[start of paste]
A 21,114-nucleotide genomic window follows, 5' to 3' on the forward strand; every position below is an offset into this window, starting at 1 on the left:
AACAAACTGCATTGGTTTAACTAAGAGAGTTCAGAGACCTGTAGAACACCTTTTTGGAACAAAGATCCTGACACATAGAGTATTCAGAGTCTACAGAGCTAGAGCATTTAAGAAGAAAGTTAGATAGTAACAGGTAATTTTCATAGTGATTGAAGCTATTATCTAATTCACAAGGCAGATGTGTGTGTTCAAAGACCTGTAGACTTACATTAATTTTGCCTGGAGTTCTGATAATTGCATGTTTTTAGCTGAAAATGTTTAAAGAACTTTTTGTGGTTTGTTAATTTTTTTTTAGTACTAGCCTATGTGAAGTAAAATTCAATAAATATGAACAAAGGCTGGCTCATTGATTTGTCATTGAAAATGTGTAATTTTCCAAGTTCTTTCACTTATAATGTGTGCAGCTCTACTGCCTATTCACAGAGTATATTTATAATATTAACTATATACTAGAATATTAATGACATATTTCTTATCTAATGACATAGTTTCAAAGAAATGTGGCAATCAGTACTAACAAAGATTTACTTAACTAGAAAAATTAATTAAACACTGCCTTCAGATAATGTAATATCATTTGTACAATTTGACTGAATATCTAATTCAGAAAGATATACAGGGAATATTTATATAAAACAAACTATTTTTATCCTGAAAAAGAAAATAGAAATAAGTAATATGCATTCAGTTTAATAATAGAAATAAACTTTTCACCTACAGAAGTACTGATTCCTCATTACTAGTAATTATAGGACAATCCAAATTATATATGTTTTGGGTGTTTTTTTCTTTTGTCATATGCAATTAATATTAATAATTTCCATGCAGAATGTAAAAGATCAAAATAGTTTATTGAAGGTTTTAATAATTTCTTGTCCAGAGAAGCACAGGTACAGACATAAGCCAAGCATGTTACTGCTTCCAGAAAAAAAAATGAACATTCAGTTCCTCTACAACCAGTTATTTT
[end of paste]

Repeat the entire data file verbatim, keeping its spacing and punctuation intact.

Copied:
A 21,114-nucleotide genomic window follows, 5' to 3' on the forward strand; every position below is an offset into this window, starting at 1 on the left:
AACAAACTGCATTGGTTTAACTAAGAGAGTTCAGAGACCTGTAGAACACCTTTTTGGAACAAAGATCCTGACACATAGAGTATTCAGAGTCTACAGAGCTAGAGCATTTAAGAAGAAAGTTAGATAGTAACAGGTAATTTTCATAGTGATTGAAGCTATTATCTAATTCACAAGGCAGATGTGTGTGTTCAAAGACCTGTAGACTTACATTAATTTTGCCTGGAGTTCTGATAATTGCATGTTTTTAGCTGAAAATGTTTAAAGAACTTTTTGTGGTTTGTTAATTTTTTTTTAGTACTAGCCTATGTGAAGTAAAATTCAATAAATATGAACAAAGGCTGGCTCATTGATTTGTCATTGAAAATGTGTAATTTTCCAAGTTCTTTCACTTATAATGTGTGCAGCTCTACTGCCTATTCACAGAGTATATTTATAATATTAACTATATACTAGAATATTAATGACATATTTCTTATCTAATGACATAGTTTCAAAGAAATGTGGCAATCAGTACTAACAAAGATTTACTTAACTAGAAAAATTAATTAAACACTGCCTTCAGATAATGTAATATCATTTGTACAATTTGACTGAATATCTAATTCAGAAAGATATACAGGGAATATTTATATAAAACAAACTATTTTTATCCTGAAAAAGAAAATAGAAATAAGTAATATGCATTCAGTTTAATAATAGAAATAAACTTTTCACCTACAGAAGTACTGATTCCTCATTACTAGTAATTATAGGACAATCCAAATTATATATGTTTTGGGTGTTTTTTTCTTTTGTCATATGCAATTAATATTAATAATTTCCATGCAGAATGTAAAAGATCAAAATAGTTTATTGAAGGTTTTAATAATTTCTTGTCCAGAGAAGCACAGGTACAGACATAAGCCAAGCATGTTACTGCTTCCAGAAAAAAAAATGAACATTCAGTTCCTCTACAACCAGTTATTTT